Monday, April 11, 2016

Mention a name we know, we know

For the past few days I've been reading Megan Abbott's Dare Me. Yes, with the above cover. A close-up of lips being bitten is a pretty much universal graphic for women's magazine/website lists of sex tips, so reading it in public might have made me look a little pervy. It wouldn't help for observers to know that most of the primary characters are 16-17 year old girls. It's an interesting book, but I can't say I found it titillating at all. Then again, teenage girls with massive eating disorders aren't my cup of tea, which is probably a good thing all around.

It's been described as "cheer noir", which seems pretty accurate. The narrator is a cheerleader. Her best friend is the captain of the pep squad. They get a new coach and the best friend clashes with her. This escalates to blackmail and someone winds up dead, not necessarily in that order. I've read some Patricia Highsmith, and Abbott seems to be a writer in a similar vein.

The character of Beth Cassidy is rather fascinating. In plain narrative terms she escalates from troublemaker to villain. Really, though, she's a great antihero, someone with inspiring scale. Towards the end her dialogue even picks up Shakespearean echoes.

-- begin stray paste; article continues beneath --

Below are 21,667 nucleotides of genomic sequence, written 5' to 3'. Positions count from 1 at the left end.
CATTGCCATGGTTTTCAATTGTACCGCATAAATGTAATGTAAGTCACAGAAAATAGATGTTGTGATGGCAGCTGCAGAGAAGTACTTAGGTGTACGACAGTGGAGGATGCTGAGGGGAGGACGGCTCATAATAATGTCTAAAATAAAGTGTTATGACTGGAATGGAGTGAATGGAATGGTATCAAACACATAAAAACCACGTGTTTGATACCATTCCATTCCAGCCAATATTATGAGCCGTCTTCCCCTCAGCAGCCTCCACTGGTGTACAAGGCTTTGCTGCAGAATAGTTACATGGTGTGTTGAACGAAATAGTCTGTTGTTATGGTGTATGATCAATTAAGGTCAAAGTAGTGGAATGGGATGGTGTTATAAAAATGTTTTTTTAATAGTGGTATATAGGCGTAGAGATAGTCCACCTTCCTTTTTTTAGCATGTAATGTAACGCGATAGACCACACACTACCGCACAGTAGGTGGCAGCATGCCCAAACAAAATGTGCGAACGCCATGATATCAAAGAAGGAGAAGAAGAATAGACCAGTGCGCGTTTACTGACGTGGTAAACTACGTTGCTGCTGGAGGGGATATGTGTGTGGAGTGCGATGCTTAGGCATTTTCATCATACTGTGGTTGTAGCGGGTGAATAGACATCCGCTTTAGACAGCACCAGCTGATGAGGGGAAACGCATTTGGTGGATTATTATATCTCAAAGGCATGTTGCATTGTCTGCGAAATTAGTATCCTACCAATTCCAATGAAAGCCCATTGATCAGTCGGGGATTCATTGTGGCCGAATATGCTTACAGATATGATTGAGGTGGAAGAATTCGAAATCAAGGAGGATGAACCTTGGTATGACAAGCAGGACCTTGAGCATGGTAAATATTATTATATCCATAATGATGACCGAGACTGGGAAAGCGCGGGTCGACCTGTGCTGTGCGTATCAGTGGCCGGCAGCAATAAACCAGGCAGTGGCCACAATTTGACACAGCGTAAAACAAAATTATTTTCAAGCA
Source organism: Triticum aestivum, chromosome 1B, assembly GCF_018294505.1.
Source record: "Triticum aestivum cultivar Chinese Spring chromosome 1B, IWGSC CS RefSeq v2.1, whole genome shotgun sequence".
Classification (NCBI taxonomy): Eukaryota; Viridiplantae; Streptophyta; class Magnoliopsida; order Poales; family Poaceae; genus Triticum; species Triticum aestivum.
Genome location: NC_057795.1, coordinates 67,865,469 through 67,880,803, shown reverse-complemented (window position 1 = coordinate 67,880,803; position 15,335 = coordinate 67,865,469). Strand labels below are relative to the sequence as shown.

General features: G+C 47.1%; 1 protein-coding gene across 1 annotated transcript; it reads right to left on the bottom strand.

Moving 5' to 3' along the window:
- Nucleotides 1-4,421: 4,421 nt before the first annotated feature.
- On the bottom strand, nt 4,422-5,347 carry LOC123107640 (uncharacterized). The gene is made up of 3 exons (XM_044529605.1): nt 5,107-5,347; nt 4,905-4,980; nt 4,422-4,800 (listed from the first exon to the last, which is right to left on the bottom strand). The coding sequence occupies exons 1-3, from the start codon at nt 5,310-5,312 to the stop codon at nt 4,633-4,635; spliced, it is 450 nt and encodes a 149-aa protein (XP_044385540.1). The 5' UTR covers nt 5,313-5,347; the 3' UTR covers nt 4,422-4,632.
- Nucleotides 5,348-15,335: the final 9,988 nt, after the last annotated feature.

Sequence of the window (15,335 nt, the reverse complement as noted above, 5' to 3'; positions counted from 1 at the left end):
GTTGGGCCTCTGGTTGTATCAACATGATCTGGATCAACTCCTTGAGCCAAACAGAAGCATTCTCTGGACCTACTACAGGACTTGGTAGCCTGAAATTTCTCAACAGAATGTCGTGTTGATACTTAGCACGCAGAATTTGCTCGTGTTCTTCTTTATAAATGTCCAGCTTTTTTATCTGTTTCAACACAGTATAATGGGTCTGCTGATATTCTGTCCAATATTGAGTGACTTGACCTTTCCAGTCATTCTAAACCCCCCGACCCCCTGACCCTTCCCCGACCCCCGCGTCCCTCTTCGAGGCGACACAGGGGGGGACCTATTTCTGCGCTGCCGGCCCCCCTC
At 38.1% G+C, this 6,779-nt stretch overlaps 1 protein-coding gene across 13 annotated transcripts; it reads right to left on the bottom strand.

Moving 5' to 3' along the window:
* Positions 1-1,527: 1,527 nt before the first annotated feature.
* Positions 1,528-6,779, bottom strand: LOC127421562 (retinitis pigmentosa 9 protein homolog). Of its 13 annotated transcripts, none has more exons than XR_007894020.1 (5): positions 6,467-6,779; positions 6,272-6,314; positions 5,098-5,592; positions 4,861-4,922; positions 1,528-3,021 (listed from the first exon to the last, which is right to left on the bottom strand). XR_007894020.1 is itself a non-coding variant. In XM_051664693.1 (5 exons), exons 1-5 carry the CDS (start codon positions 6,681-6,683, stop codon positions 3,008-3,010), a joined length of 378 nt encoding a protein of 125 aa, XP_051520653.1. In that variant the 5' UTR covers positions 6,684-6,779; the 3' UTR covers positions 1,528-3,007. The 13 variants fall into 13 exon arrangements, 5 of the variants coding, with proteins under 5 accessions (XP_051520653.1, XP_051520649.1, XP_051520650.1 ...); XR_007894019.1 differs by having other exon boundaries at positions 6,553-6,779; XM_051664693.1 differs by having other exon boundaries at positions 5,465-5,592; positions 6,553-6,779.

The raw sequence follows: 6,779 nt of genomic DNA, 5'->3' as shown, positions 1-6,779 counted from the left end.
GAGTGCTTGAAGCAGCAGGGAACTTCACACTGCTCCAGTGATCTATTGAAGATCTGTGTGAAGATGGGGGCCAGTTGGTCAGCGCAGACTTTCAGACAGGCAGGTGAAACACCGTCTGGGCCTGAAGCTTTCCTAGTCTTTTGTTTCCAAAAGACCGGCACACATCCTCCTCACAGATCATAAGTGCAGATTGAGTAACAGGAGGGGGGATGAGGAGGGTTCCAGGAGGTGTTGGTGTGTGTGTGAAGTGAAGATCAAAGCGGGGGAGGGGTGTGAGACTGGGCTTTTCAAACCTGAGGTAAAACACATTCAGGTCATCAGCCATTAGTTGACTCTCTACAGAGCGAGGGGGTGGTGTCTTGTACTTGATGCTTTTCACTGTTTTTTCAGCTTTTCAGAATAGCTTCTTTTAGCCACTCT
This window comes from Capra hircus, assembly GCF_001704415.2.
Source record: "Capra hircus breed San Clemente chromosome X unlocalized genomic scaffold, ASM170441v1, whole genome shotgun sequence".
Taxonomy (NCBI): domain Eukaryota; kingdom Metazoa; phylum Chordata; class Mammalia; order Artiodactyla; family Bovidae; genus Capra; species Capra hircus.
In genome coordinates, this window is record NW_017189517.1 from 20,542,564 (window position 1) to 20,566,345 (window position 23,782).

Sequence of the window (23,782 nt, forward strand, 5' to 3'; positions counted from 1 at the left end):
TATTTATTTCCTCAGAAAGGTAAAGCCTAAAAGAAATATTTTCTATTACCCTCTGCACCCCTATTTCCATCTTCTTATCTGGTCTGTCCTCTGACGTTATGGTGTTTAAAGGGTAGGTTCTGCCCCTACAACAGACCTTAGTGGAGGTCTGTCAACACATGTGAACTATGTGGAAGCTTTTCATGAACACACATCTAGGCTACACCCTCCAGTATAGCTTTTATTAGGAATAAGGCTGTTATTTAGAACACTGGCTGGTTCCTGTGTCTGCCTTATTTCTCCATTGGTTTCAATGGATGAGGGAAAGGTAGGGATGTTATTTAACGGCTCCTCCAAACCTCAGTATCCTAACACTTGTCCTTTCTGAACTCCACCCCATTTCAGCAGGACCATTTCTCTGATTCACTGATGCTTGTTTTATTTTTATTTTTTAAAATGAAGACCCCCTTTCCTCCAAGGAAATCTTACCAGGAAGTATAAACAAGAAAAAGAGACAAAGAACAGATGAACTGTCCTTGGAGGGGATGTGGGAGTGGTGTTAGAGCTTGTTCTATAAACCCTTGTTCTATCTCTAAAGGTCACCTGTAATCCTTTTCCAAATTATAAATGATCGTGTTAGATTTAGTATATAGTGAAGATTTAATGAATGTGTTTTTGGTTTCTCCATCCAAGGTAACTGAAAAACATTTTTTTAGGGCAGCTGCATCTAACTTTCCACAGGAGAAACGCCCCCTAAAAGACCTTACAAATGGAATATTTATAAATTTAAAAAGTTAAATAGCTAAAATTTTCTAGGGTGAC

susan said...

It looks as if the NYT book reviewer liked it too, describing it as a cross between Fight Club and Heathers. I can see why it caught your attention and applaud you for not caring what the other passengers on the bus may have been thinking. Humans are very strange creatures.

Ben said...

That they are. :)

The Heathers comparison is probably inevitable since it's about teenage girls. Fight Club is kind of insightful. Beth does have that kind of explosive Tyler Durden charisma.

There was a review I read online that struck me as kind of stupid. I didn't quote it or link it because it looked like the reviewer was an amateur so I didn't want to single him out. But it kept harping on how the girls were really male characters in disguise. As a man, I certainly wouldn't feel comfortable telling a female writer that she doesn't know how to write girls and women.